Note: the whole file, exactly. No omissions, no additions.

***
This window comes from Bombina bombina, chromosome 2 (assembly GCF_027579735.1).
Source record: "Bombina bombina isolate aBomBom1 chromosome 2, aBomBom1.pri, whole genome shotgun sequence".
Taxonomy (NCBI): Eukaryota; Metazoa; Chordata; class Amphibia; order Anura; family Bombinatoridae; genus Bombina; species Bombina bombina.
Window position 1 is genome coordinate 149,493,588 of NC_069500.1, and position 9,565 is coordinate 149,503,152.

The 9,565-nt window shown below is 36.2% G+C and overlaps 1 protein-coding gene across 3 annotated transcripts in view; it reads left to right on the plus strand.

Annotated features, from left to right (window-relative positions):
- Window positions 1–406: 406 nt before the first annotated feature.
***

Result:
This window comes from Bombina bombina, chromosome 2 (assembly GCF_027579735.1).
Source record: "Bombina bombina isolate aBomBom1 chromosome 2, aBomBom1.pri, whole genome shotgun sequence".
Taxonomy (NCBI): Eukaryota; Metazoa; Chordata; class Amphibia; order Anura; family Bombinatoridae; genus Bombina; species Bombina bombina.
Window position 1 is genome coordinate 149,493,588 of NC_069500.1, and position 9,565 is coordinate 149,503,152.

The 9,565-nt window shown below is 36.2% G+C and overlaps 1 protein-coding gene across 3 annotated transcripts in view; it reads left to right on the plus strand.

Annotated features, from left to right (window-relative positions):
- Window positions 1–406: 406 nt before the first annotated feature.